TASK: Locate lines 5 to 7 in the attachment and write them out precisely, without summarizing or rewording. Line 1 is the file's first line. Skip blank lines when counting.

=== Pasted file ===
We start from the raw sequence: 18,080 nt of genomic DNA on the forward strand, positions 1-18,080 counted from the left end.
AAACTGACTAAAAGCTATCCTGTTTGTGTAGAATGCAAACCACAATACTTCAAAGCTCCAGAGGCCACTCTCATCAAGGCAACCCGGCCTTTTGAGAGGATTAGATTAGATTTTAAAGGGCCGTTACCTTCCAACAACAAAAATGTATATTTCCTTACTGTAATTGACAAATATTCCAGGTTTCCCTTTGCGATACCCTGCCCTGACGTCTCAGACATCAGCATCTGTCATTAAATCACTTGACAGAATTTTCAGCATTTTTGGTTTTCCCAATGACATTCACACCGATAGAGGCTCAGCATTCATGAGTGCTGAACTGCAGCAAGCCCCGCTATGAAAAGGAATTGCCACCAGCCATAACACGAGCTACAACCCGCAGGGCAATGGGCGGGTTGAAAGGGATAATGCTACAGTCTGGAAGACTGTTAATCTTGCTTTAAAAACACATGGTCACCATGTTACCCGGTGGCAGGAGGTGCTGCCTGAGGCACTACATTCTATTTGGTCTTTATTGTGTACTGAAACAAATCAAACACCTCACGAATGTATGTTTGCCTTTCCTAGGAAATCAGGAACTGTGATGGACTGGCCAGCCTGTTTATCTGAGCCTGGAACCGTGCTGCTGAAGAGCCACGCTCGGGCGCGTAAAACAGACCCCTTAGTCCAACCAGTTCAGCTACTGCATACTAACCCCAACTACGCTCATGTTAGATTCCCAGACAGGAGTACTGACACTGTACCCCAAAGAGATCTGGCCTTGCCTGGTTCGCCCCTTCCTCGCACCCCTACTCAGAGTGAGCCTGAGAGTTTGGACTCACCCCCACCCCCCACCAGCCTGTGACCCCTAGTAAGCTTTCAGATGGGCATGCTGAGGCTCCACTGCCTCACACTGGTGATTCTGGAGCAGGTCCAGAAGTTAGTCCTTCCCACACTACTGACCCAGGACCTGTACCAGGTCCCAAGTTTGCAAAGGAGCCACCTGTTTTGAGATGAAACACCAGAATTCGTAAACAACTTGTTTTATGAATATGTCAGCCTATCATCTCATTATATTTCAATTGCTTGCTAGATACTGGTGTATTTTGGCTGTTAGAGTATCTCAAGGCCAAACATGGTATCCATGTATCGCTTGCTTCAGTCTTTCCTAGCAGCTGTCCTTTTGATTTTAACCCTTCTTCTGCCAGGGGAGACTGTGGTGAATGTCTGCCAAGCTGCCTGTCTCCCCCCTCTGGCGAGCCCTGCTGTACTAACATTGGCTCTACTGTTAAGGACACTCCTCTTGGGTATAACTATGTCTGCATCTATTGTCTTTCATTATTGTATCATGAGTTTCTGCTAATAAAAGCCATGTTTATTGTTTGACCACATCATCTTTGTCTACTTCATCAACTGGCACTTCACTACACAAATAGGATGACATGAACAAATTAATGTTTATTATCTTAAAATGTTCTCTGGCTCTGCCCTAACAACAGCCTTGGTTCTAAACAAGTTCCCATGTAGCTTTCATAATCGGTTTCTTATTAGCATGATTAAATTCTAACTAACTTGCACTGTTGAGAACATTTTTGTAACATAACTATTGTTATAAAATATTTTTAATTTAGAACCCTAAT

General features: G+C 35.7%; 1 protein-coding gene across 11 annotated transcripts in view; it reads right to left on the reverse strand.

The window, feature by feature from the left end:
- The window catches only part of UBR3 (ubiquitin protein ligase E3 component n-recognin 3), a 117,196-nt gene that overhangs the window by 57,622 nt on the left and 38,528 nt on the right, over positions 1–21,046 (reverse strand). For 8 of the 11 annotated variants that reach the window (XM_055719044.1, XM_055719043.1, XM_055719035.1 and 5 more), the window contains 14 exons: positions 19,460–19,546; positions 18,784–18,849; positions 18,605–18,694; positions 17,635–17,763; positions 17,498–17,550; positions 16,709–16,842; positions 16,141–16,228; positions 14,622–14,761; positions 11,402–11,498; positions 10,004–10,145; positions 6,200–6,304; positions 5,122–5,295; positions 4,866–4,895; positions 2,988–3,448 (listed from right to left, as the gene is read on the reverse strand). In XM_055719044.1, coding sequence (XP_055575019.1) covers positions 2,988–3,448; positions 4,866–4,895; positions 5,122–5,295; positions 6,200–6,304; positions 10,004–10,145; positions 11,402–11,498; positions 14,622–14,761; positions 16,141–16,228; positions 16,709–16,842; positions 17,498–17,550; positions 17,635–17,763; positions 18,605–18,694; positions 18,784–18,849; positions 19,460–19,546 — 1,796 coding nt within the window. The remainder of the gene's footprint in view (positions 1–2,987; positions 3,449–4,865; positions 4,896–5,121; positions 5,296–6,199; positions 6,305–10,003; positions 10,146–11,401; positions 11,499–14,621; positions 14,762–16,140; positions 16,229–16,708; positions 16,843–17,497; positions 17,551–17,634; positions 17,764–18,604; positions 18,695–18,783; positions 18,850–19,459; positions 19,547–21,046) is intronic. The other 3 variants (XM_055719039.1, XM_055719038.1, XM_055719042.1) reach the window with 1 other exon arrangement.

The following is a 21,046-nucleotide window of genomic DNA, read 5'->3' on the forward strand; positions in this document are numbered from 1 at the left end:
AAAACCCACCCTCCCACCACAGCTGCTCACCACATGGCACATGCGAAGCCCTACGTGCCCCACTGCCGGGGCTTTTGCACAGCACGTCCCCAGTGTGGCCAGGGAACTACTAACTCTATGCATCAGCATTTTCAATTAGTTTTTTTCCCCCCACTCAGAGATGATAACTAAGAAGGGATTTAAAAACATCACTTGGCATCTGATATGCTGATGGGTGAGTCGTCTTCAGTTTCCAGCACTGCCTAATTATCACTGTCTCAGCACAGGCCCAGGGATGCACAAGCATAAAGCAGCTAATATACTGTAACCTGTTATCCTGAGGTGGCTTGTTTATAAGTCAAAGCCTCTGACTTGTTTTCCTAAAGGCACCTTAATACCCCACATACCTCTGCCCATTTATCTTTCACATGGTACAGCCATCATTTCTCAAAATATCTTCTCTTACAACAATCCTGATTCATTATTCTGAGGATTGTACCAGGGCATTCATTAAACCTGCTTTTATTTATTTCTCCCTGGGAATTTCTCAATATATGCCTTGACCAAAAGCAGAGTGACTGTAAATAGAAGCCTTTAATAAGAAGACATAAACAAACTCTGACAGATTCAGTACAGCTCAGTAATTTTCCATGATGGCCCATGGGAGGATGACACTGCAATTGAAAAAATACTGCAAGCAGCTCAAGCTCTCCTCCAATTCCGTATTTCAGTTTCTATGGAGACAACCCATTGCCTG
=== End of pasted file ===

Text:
- The window catches only part of UBR3 (ubiquitin protein ligase E3 component n-recognin 3), a 117,196-nt gene that overhangs the window by 57,622 nt on the left and 38,528 nt on the right, over positions 1–21,046 (reverse strand). For 8 of the 11 annotated variants that reach the window (XM_055719044.1, XM_055719043.1, XM_055719035.1 and 5 more), the window contains 14 exons: positions 19,460–19,546; positions 18,784–18,849; positions 18,605–18,694; positions 17,635–17,763; positions 17,498–17,550; positions 16,709–16,842; positions 16,141–16,228; positions 14,622–14,761; positions 11,402–11,498; positions 10,004–10,145; positions 6,200–6,304; positions 5,122–5,295; positions 4,866–4,895; positions 2,988–3,448 (listed from right to left, as the gene is read on the reverse strand). In XM_055719044.1, coding sequence (XP_055575019.1) covers positions 2,988–3,448; positions 4,866–4,895; positions 5,122–5,295; positions 6,200–6,304; positions 10,004–10,145; positions 11,402–11,498; positions 14,622–14,761; positions 16,141–16,228; positions 16,709–16,842; positions 17,498–17,550; positions 17,635–17,763; positions 18,605–18,694; positions 18,784–18,849; positions 19,460–19,546 — 1,796 coding nt within the window. The remainder of the gene's footprint in view (positions 1–2,987; positions 3,449–4,865; positions 4,896–5,121; positions 5,296–6,199; positions 6,305–10,003; positions 10,146–11,401; positions 11,499–14,621; positions 14,762–16,140; positions 16,229–16,708; positions 16,843–17,497; positions 17,551–17,634; positions 17,764–18,604; positions 18,695–18,783; positions 18,850–19,459; positions 19,547–21,046) is intronic. The other 3 variants (XM_055719039.1, XM_055719038.1, XM_055719042.1) reach the window with 1 other exon arrangement.

The following is a 21,046-nucleotide window of genomic DNA, read 5'->3' on the forward strand; positions in this document are numbered from 1 at the left end:
AAAACCCACCCTCCCACCACAGCTGCTCACCACATGGCACATGCGAAGCCCTACGTGCCCCACTGCCGGGGCTTTTGCACAGCACGTCCCCAGTGTGGCCAGGGAACTACTAACTCTATGCATCAGCATTTTCAATTAGTTTTTTTCCCCCCACTCAGAGATGATAACTAAGAAGGGATTTAAAAACATCACTTGGCATCTGATATGCTGATGGGTGAGTCGTCTTCAGTTTCCAGCACTGCCTAATTATCACTGTCTCAGCACAGGCCCAGGGATGCACAAGCATAAAGCAGCTAATATACTGTAACCTGTTATCCTGAGGTGGCTTGTTTATAAGTCAAAGCCTCTGACTTGTTTTCCTAAAGGCACCTTAATACCCCACATACCTCTGCCCATTTATCTTTCACATGGTACAGCCATCATTTCTCAAAATATCTTCTCTTACAACAATCCTGATTCATTATTCTGAGGATTGTACCAGGGCATTCATTAAACCTGCTTTTATTTATTTCTCCCTGGGAATTTCTCAATATATGCCTTGACCAAAAGCAGAGTGACTGTAAATAGAAGCCTTTAATAAGAAGACATAAACAAACTCTGACAGATTCAGTACAGCTCAGTAATTTTCCATGATGGCCCATGGGAGGATGACACTGCAATTGAAAAAATACTGCAAGCAGCTCAAGCTCTCCTCCAATTCCGTATTTCAGTTTCTATGGAGACAACCCATTGCCTG